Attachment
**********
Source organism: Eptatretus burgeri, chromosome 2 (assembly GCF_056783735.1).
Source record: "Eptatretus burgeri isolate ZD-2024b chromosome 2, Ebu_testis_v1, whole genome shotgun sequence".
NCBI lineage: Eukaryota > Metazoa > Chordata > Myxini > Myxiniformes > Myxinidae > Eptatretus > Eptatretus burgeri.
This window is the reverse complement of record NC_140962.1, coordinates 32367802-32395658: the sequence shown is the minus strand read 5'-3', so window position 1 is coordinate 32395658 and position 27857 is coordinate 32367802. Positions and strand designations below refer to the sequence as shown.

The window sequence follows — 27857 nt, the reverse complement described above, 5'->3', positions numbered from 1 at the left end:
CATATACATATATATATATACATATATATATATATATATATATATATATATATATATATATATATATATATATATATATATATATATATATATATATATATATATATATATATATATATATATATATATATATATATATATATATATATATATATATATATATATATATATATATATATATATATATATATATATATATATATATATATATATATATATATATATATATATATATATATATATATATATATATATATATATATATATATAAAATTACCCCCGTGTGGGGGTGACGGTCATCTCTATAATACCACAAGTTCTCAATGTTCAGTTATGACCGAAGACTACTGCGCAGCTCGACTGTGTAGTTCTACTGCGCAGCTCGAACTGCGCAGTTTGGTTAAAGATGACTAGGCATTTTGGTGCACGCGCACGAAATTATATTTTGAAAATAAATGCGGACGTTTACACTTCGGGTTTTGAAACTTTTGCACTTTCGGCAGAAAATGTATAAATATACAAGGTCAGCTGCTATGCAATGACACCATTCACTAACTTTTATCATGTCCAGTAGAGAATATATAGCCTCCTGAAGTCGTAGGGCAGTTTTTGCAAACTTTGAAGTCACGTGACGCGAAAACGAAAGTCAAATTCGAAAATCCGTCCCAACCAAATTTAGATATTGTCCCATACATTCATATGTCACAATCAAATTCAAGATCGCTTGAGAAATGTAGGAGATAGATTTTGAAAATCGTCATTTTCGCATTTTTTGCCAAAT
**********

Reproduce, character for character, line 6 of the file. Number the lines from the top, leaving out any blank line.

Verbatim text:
CATATACATATATATATATACATATATATATATATATATATATATATATATATATATATATATATATATATATATATATATATATATATATATATATATATATATATATATATATATATATATATATATATATATATATATATATATATATATATATATATATATATATATATATATATATATATATATATATATATATATATATATATATATATATATATATATATATATATATATATATATATATATATATATATATATATATATATAAAATTACCCCCGTGTGGGGGTGACGGTCATCTCTATAATACCACAAGTTCTCAATGTTCAGTTATGACCGAAGACTACTGCGCAGCTCGACTGTGTAGTTCTACTGCGCAGCTCGAACTGCGCAGTTTGGTTAAAGATGACTAGGCATTTTGGTGCACGCGCACGAAATTATATTTTGAAAATAAATGCGGACGTTTACACTTCGGGTTTTGAAACTTTTGCACTTTCGGCAGAAAATGTATAAATATACAAGGTCAGCTGCTATGCAATGACACCATTCACTAACTTTTATCATGTCCAGTAGAGAATATATAGCCTCCTGAAGTCGTAGGGCAGTTTTTGCAAACTTTGAAGTCACGTGACGCGAAAACGAAAGTCAAATTCGAAAATCCGTCCCAACCAAATTTAGATATTGTCCCATACATTCATATGTCACAATCAAATTCAAGATCGCTTGAGAAATGTAGGAGATAGATTTTGAAAATCGTCATTTTCGCATTTTTTGCCAAAT